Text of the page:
Ordering an immediate ban on all tourism activities in the core areas of tiger reserves, parks and sanctuaries, the Supreme Court on Tuesday set a three-week deadline for all those States which are yet to notify the core and buffer areas to put their act together. The Court threatened to initiate contempt proceedings and impose a cost of `50,000 on the Environment Secretary concerned of the State which fails to comply with its order.
The order has virtually sounded the death knell for tourism activities thriving in core areas of tiger reserves. The bench of Justices Swatanter Kumar and FM Ibrahim Kalifulla said, “Till final directions of the Court, core areas in tiger reserves will not be used for tourism activities.”
Hailing the SC order, Union Environment and Forests Minister Jayanthi Natarajan said, “I will personally write to all Chief Ministers asking them to strictly follow the apex court directive.”
Wondering why tourism activities should be permitted in core areas of tiger habitats, the bench said, “The effect we can see is that tigers are virtually on the verge of extinction. You will only have statistics to count upon.”
It came down hard against States which delayed issuing the necessary notification of core and buffer areas under Wildlife Protection Act 1972. These States included Jharkhand, Andhra Pradesh, Arunachal Pradesh, Tamil Nadu, Bihar, Madhya Pradesh and Maharashtra.
Under Section 38-V (4) of the Act, core or critical tiger habitat is defined as areas “where it has been established on the basis of scientific and objective criteria, that such areas are required to be kept as inviolate for the purposes of tiger conservation”. While law prohibits tourist activities in the core zone, in practice, tourism thrives in core areas across all tiger habitats.
The bench, hearing the PIL filed by conservationist Ajay Dube, failed to understand how its earlier orders passed on April 3 and July 10 this year asking States to notify the core and buffer boundaries were taken casually by all States except Uttar Pradesh, Karnataka and Rajasthan, that reported full compliance. The non-complying states were fined `10,000 for scant regard of Court orders.
Senior advocate Raj Panjwani, who assisted the Court as amicus curiae, expressed satisfaction over the order passed. Further, he asked the Court to approve the guidelines framed by National Tiger Conservation Authority (NTCA) on Ecotourism that has attempted to balance the fragile ecosystem of forests with the extent to carry out tourism in tiger reserves. The Court decided to determine this issue on August 22, the next date of hearing.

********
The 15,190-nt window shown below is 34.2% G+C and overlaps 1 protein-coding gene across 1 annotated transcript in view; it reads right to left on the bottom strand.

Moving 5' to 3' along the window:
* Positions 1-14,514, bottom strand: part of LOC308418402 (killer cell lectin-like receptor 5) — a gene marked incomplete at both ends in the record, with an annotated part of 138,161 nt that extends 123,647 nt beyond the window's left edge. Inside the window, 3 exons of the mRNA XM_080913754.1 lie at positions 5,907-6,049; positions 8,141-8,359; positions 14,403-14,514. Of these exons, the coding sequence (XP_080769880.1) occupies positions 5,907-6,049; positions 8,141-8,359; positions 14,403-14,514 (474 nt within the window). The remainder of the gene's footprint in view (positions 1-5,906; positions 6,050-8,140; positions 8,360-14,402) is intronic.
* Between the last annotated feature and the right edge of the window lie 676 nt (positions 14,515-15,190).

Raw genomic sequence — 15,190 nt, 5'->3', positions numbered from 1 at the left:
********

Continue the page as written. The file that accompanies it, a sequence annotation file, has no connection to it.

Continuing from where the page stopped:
Drone will combat poachers
A pilotless aircraft or unmanned aerial vehicle (UAV) will keep a vigil on the Kaziranga National Park (KNP) where animals are in disarray after a large part of the world famous sanctuary was flooded, and also to help deal with poaching. Secretary of the National Tiger Conservation Authority (NTCA), Rajesh Gopal, said here today the step has been taken after a team of the authority, which would fund the project, conducted an aerial survey last week and found that the situation was critical with nearly the entire park flooded.
“We hope that this use of a pilotless aircraft will help tackle both flooding and poaching in and around the World Heritage Site Park,” Gopal said. NTCA will fund the project with the help of Assam Government’s Forest Department and it will be executed by Wildlife Institute of India.
The remote-controlled aircraft, which can fly over the park continuously for four hours, is sound-less, pollution free and will carry sophisticated, high power and high range cameras.
The aircraft will be pressed into service during any emergency or for any requirement of the park and it will click photographs within the forest area and outside.
“This will help the park authorities to know and trap any antisocial element trying to commit crime while before and during the floods, necessary precautionary measures can also be taken,” Gopal said.
Another team of experts will arrive here from New Delhi within a day or two for detailed survey and study.
During the floods, the animals usually move to the highlands in neighbouring Karbi Anglong district and the aircraft will also help the Park authorities in tracking and monitoring the animals, Gopal said.